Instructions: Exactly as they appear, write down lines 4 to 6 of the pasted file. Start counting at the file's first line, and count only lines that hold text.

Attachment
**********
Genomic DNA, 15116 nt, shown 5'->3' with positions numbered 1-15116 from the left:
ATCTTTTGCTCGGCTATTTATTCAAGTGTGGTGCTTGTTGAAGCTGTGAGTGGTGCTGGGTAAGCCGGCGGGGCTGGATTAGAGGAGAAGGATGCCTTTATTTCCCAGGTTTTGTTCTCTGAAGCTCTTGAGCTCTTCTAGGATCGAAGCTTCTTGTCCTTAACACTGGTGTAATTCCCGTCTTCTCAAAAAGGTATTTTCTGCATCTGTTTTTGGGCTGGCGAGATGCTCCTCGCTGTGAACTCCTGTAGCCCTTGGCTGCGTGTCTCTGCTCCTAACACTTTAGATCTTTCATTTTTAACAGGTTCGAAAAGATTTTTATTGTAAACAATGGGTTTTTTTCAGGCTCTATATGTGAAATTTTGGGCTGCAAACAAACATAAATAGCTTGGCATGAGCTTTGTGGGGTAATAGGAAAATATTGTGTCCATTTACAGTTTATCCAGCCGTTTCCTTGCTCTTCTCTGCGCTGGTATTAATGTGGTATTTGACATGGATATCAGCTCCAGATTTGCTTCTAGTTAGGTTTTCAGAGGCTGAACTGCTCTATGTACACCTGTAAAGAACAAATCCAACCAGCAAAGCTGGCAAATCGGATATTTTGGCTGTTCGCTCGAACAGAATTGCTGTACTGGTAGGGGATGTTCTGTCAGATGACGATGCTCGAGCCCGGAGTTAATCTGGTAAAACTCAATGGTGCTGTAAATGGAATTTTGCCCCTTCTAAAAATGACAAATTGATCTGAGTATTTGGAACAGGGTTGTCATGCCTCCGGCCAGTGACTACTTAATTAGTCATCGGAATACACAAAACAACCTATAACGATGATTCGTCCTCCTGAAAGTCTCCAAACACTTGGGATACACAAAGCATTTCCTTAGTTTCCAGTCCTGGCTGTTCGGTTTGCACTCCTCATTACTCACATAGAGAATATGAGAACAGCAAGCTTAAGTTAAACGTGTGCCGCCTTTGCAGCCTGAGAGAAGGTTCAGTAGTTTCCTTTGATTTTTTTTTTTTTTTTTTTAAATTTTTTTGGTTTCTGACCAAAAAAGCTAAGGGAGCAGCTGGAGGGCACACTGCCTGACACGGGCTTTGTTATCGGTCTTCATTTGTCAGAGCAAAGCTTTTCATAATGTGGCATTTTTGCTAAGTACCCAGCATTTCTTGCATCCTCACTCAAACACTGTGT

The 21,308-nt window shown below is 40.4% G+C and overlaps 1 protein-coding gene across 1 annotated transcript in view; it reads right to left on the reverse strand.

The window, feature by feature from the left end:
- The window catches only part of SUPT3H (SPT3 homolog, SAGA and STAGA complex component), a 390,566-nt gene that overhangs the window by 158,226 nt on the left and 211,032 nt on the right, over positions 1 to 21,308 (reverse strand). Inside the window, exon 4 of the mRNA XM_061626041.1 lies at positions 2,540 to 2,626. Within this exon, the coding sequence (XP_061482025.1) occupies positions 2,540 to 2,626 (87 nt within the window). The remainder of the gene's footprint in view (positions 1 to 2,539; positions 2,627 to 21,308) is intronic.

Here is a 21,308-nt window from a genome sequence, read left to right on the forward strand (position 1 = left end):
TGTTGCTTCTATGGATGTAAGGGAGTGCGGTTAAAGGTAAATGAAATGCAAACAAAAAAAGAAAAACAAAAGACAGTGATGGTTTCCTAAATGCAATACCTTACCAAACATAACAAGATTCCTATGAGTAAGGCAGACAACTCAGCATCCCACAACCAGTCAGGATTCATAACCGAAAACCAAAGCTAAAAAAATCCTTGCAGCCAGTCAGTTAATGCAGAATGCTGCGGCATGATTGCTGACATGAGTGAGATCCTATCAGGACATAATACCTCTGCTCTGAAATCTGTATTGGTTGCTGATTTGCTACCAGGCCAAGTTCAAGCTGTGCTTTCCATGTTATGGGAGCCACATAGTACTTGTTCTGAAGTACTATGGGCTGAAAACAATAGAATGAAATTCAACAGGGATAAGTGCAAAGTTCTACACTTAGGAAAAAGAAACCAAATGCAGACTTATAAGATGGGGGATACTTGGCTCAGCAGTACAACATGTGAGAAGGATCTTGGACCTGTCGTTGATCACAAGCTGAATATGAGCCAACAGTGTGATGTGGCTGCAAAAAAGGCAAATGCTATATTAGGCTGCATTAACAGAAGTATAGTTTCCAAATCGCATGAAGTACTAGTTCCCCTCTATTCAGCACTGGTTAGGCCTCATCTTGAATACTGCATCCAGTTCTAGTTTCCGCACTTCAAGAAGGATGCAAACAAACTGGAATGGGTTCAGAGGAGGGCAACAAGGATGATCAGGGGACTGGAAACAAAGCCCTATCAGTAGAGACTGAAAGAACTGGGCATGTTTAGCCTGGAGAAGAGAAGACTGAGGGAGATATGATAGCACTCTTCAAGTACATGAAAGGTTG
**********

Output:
The window, feature by feature from the left end:
- The window catches only part of SUPT3H (SPT3 homolog, SAGA and STAGA complex component), a 390,566-nt gene that overhangs the window by 158,226 nt on the left and 211,032 nt on the right, over positions 1 to 21,308 (reverse strand). Inside the window, exon 4 of the mRNA XM_061626041.1 lies at positions 2,540 to 2,626. Within this exon, the coding sequence (XP_061482025.1) occupies positions 2,540 to 2,626 (87 nt within the window). The remainder of the gene's footprint in view (positions 1 to 2,539; positions 2,627 to 21,308) is intronic.

Here is a 21,308-nt window from a genome sequence, read left to right on the forward strand (position 1 = left end):